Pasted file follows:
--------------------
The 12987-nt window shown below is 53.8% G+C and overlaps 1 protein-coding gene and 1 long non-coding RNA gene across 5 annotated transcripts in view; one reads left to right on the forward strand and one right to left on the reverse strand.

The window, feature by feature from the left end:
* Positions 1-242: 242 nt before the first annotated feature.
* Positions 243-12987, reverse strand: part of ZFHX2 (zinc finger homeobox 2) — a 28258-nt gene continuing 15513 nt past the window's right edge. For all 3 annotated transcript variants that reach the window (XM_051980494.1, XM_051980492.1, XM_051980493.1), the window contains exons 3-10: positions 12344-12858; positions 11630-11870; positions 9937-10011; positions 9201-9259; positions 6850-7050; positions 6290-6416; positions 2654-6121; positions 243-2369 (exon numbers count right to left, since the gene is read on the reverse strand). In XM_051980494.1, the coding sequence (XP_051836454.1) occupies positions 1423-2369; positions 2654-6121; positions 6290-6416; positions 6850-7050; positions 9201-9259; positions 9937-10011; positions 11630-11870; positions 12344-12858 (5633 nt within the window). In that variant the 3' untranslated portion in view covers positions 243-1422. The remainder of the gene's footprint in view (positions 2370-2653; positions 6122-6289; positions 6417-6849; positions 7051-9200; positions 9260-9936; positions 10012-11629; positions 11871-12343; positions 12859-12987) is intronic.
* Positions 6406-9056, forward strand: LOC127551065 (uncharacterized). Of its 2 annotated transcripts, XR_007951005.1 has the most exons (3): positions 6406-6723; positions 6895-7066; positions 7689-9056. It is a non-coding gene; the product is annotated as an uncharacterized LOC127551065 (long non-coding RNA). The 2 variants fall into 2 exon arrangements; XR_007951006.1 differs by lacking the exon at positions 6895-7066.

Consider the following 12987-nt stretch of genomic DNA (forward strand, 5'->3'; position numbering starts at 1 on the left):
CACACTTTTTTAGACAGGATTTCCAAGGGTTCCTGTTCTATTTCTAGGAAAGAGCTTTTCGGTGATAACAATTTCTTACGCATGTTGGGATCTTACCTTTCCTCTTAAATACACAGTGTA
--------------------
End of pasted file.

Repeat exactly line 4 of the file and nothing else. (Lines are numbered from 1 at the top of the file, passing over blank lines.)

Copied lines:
* Positions 243-12987, reverse strand: part of ZFHX2 (zinc finger homeobox 2) — a 28258-nt gene continuing 15513 nt past the window's right edge. For all 3 annotated transcript variants that reach the window (XM_051980494.1, XM_051980492.1, XM_051980493.1), the window contains exons 3-10: positions 12344-12858; positions 11630-11870; positions 9937-10011; positions 9201-9259; positions 6850-7050; positions 6290-6416; positions 2654-6121; positions 243-2369 (exon numbers count right to left, since the gene is read on the reverse strand). In XM_051980494.1, the coding sequence (XP_051836454.1) occupies positions 1423-2369; positions 2654-6121; positions 6290-6416; positions 6850-7050; positions 9201-9259; positions 9937-10011; positions 11630-11870; positions 12344-12858 (5633 nt within the window). In that variant the 3' untranslated portion in view covers positions 243-1422. The remainder of the gene's footprint in view (positions 2370-2653; positions 6122-6289; positions 6417-6849; positions 7051-9200; positions 9260-9936; positions 10012-11629; positions 11871-12343; positions 12859-12987) is intronic.